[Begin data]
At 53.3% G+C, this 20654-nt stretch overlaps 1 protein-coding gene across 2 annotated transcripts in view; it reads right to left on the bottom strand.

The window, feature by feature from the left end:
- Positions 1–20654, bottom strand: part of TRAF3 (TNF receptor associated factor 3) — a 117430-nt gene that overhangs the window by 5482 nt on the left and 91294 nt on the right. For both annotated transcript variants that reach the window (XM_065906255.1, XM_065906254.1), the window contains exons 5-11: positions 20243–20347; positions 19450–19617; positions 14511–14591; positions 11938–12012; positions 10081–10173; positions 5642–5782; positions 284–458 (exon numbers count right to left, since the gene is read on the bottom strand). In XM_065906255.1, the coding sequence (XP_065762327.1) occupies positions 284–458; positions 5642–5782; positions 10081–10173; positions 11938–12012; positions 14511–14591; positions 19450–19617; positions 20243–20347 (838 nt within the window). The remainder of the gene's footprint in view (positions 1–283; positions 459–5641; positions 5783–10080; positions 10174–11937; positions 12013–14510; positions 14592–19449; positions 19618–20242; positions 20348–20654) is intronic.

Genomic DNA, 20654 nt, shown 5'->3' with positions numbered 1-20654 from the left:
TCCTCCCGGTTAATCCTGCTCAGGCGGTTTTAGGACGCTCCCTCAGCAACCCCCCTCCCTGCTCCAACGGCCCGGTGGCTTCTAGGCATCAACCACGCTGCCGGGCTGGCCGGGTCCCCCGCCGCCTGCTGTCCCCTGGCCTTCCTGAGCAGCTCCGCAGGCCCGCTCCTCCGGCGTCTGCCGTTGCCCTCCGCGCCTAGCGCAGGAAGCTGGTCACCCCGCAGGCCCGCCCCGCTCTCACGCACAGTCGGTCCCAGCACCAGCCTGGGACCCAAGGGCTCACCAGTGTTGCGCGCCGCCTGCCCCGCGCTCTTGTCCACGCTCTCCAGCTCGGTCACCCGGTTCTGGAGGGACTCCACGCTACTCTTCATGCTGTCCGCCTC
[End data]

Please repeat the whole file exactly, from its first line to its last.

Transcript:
At 53.3% G+C, this 20654-nt stretch overlaps 1 protein-coding gene across 2 annotated transcripts in view; it reads right to left on the bottom strand.

The window, feature by feature from the left end:
- Positions 1–20654, bottom strand: part of TRAF3 (TNF receptor associated factor 3) — a 117430-nt gene that overhangs the window by 5482 nt on the left and 91294 nt on the right. For both annotated transcript variants that reach the window (XM_065906255.1, XM_065906254.1), the window contains exons 5-11: positions 20243–20347; positions 19450–19617; positions 14511–14591; positions 11938–12012; positions 10081–10173; positions 5642–5782; positions 284–458 (exon numbers count right to left, since the gene is read on the bottom strand). In XM_065906255.1, the coding sequence (XP_065762327.1) occupies positions 284–458; positions 5642–5782; positions 10081–10173; positions 11938–12012; positions 14511–14591; positions 19450–19617; positions 20243–20347 (838 nt within the window). The remainder of the gene's footprint in view (positions 1–283; positions 459–5641; positions 5783–10080; positions 10174–11937; positions 12013–14510; positions 14592–19449; positions 19618–20242; positions 20348–20654) is intronic.

Genomic DNA, 20654 nt, shown 5'->3' with positions numbered 1-20654 from the left:
TCCTCCCGGTTAATCCTGCTCAGGCGGTTTTAGGACGCTCCCTCAGCAACCCCCCTCCCTGCTCCAACGGCCCGGTGGCTTCTAGGCATCAACCACGCTGCCGGGCTGGCCGGGTCCCCCGCCGCCTGCTGTCCCCTGGCCTTCCTGAGCAGCTCCGCAGGCCCGCTCCTCCGGCGTCTGCCGTTGCCCTCCGCGCCTAGCGCAGGAAGCTGGTCACCCCGCAGGCCCGCCCCGCTCTCACGCACAGTCGGTCCCAGCACCAGCCTGGGACCCAAGGGCTCACCAGTGTTGCGCGCCGCCTGCCCCGCGCTCTTGTCCACGCTCTCCAGCTCGGTCACCCGGTTCTGGAGGGACTCCACGCTACTCTTCATGCTGTCCGCCTC